Description: Correspondence issued by the General Accounting Office with an abstract that begins "The Department of Veterans Affairs (VA) spent about $23 billion to provide health care to over 4 million veterans in fiscal year 2002. To provide this care, VA relied primarily on its own employees, totaling about 190,000. VA also used contract employees, sometimes referred to as contract labor, to provide these services. In response to the requirements of the Federal Activities Inventory Reform Act of 1998 (the FAIR Act), VA compiled an inventory of more than 180,000 full-time equivalent (FTE) positions that it determined to be "health care commercial" in nature. This means that the work carried out in these positions is also done in the private sector and could potentially be done by contract labor. As part of its management initiatives, the Office of Management and Budget (OMB) has emphasized that competition should be used to determine the most effective and efficient way to provide commercial services. The process used to make this determination--referred to as competitive sourcing--is established in OMB Circular A-76. This process generally provides for competition between the government and the private sector on the basis of costs or costs and other factors. OMB has established competitive sourcing FTE targets for federal agencies to achieve as part of OMB's management initiatives. In response to OMB's FTE target for VA, VA established a plan to complete studies of competitive sourcing of 55,000 positions by 2008. RAND addressed limited aspects of the use of VA contract labor in a report that examined another subject. In that report, RAND found that increased use of contract labor appeared to decrease the overall costs at VA health care facilities. However, the report's finding differed from the interim finding that RAND briefed Congressional staff on earlier. In that briefing, RAND ...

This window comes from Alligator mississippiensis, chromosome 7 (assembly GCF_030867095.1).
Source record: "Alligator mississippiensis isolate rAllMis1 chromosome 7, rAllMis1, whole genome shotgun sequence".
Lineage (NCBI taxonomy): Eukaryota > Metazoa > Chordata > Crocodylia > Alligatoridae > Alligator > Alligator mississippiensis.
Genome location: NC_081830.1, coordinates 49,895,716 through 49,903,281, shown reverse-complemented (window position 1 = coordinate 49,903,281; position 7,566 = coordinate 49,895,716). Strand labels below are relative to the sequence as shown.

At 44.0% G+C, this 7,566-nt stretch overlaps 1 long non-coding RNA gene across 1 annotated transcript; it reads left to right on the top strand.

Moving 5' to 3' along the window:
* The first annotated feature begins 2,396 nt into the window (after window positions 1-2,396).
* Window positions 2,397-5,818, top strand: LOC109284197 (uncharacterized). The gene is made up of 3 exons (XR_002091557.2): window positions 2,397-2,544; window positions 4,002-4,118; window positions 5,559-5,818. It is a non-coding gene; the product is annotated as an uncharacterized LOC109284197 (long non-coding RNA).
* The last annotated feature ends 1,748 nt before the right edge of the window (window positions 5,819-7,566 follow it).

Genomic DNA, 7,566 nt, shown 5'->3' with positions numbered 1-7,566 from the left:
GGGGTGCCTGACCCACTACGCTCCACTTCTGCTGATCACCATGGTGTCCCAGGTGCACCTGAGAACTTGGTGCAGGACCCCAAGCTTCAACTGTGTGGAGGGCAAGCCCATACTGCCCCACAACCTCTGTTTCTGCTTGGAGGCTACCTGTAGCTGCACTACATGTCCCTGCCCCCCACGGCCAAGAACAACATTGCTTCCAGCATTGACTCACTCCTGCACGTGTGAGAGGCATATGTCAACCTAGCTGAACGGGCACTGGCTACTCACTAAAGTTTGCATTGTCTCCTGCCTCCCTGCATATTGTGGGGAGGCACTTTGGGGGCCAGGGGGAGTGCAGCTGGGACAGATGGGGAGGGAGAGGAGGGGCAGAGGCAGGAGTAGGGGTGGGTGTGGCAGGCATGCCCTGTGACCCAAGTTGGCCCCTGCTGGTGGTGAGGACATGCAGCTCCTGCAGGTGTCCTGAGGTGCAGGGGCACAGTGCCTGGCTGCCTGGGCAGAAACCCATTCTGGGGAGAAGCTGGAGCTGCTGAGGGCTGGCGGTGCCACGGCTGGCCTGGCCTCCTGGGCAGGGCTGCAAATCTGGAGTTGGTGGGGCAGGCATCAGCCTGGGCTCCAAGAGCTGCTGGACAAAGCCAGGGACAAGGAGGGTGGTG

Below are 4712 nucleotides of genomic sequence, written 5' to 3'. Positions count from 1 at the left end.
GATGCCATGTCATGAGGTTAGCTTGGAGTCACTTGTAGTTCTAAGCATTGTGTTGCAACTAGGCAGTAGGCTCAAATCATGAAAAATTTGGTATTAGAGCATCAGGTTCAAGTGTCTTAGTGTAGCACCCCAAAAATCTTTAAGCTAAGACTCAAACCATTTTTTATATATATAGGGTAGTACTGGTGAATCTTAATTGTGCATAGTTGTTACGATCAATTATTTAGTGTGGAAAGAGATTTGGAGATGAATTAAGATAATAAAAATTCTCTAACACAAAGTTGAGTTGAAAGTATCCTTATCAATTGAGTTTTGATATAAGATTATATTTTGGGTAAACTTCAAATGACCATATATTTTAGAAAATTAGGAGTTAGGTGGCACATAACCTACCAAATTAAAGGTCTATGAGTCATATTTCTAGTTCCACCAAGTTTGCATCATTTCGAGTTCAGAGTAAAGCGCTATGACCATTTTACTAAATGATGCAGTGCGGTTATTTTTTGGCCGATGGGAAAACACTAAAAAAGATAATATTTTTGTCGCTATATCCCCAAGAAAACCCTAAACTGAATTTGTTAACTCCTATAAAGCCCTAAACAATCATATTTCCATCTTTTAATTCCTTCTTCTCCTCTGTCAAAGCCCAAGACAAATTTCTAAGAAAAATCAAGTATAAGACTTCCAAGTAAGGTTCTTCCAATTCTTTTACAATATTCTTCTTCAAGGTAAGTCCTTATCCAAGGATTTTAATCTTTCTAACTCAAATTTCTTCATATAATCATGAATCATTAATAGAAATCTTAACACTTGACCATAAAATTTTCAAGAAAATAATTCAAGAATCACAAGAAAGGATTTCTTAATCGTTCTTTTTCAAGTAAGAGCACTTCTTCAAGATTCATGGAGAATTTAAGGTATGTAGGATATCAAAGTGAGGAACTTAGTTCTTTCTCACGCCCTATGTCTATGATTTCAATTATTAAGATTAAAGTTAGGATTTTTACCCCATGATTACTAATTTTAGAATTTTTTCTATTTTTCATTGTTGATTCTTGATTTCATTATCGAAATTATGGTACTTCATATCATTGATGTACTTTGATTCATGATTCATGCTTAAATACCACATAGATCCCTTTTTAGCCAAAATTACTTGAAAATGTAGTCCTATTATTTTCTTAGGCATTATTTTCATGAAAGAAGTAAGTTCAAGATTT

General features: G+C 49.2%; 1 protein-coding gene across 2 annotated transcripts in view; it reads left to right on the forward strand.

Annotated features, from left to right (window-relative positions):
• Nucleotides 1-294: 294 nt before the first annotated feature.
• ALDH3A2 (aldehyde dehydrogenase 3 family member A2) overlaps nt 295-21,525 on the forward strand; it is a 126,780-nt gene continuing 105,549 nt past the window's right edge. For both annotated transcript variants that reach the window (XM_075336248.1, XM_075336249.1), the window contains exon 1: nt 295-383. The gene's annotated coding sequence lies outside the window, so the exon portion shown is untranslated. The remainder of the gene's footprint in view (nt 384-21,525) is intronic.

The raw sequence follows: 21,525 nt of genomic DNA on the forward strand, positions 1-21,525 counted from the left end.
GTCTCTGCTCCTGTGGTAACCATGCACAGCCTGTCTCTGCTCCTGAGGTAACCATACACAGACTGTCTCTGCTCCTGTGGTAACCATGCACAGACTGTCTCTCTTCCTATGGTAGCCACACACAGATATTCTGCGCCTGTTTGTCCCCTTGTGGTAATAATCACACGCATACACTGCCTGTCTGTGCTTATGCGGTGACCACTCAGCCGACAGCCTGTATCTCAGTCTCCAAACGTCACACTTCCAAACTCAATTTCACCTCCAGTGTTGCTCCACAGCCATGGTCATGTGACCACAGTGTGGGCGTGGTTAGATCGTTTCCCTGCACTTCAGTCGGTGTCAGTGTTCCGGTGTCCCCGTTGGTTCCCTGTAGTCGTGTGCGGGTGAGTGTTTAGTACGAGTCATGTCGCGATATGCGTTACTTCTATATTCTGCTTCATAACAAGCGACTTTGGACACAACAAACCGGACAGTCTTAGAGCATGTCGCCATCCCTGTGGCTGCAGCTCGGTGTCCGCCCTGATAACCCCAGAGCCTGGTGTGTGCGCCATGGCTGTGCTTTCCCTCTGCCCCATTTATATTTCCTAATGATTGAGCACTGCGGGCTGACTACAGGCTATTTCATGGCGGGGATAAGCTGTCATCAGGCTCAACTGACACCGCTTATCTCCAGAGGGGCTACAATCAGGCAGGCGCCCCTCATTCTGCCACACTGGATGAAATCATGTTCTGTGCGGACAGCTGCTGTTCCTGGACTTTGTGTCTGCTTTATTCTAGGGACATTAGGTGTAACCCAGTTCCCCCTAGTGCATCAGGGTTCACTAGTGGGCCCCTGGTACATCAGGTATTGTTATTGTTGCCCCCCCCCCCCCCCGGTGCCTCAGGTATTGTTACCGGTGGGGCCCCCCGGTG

Date: June 30, 2003
Creator: United States. General Accounting Office.
Partner: UNT Libraries Government Documents Department

VA Health Care: Status of VA's Approach in Conducting the National Vietnam Veterans Longitudinal Study

Description: Correspondence issued by the Government Accountability Office with an abstract that begins "In addition to providing health care to over 5 million veterans each year, the Veterans Health Administration, part of the Department of Veterans Affairs (VA), funds research on specific health conditions that veterans may experience. One condition that is examined in VA-funded research is post-traumatic stress disorder (PTSD), an anxiety disorder that can occur after a person is exposed to a life-threatening event. According to VA, experts estimate that up to 30 percent of Vietnam veterans and up to 20 percent of Operation Enduring Freedom veterans and Operation Iraqi Freedom veterans have experienced PTSD. Veterans suffering from PTSD may experience problems sleeping, maintaining relationships, and returning to their previous civilian lives. Additionally, studies have shown that many veterans suffering from PTSD are more likely to be diagnosed with cardiovascular disease and other diseases. After the Vietnam War, Congress wanted information about the psychological effects of the war on Vietnam veterans to inform the need for PTSD services at VA. Consequently, in 1983, Congress mandated that VA provide for the conduct of a study on PTSD and related postwar psychological problems among Vietnam veterans. VA contracted with an external entity, the Research Triangle Institute, to conduct the National Vietnam Veterans Readjustment Study (NVVRS). This cross-sectional study determined the incidence and prevalence of PTSD among Vietnam veterans and Vietnam-era veterans. Under contact with VA, Research Triangle Institute researchers designed the study and analyzed the information collected for the study, which was initiated in 1984 and completed in 1988. Participants' identities were not provided to VA because of the Research Triangle Institute's concerns about Vietnam veterans' distrust of government agencies. According to VA, the NVVRS was a landmark study and is the only nationally representative study that focuses on PTSD in ...
Date: May 5, 2010
Creator: United States. Government Accountability Office.
Partner: UNT Libraries Government Documents Department